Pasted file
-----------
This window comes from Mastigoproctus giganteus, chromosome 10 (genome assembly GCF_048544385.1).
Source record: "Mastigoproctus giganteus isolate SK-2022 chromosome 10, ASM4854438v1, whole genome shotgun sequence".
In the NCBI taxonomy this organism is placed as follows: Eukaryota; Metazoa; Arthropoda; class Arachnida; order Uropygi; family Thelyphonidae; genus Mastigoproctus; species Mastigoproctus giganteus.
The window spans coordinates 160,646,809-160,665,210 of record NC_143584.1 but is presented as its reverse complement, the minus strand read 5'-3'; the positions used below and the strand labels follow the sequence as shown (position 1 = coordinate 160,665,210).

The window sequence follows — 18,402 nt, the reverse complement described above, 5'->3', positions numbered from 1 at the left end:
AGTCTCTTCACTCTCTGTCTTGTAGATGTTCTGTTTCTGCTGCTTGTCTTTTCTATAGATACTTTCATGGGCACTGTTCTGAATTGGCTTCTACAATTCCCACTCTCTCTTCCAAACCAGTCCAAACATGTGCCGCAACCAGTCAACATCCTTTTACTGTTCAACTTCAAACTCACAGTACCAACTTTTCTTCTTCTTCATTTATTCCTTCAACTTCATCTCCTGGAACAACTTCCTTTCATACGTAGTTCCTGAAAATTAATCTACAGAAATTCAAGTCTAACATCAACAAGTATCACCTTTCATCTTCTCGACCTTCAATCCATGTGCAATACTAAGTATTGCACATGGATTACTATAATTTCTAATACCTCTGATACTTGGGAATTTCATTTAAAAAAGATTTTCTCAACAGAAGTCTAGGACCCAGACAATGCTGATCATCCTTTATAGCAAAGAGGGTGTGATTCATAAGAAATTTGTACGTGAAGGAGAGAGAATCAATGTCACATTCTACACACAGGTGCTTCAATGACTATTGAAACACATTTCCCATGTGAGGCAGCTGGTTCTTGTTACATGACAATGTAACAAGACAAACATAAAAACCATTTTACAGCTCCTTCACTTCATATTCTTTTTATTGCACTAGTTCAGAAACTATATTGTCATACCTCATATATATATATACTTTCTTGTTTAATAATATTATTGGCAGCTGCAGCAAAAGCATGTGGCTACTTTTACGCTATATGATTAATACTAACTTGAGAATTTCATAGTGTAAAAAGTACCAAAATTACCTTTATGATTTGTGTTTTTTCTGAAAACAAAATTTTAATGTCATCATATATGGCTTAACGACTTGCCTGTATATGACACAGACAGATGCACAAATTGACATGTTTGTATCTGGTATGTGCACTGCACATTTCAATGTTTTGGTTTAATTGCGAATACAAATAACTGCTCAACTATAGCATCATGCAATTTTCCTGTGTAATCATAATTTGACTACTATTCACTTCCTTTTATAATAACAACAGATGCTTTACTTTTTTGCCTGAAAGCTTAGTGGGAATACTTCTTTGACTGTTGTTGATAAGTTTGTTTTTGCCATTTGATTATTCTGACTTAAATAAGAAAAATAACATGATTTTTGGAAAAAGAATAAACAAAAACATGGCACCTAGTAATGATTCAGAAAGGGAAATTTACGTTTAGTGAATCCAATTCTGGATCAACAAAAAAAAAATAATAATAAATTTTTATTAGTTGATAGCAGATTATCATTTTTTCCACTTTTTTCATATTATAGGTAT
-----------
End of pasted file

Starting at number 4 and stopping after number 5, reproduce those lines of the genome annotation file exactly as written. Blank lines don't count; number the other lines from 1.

The window spans coordinates 160,646,809-160,665,210 of record NC_143584.1 but is presented as its reverse complement, the minus strand read 5'-3'; the positions used below and the strand labels follow the sequence as shown (position 1 = coordinate 160,665,210).

The window sequence follows — 18,402 nt, the reverse complement described above, 5'->3', positions numbered from 1 at the left end: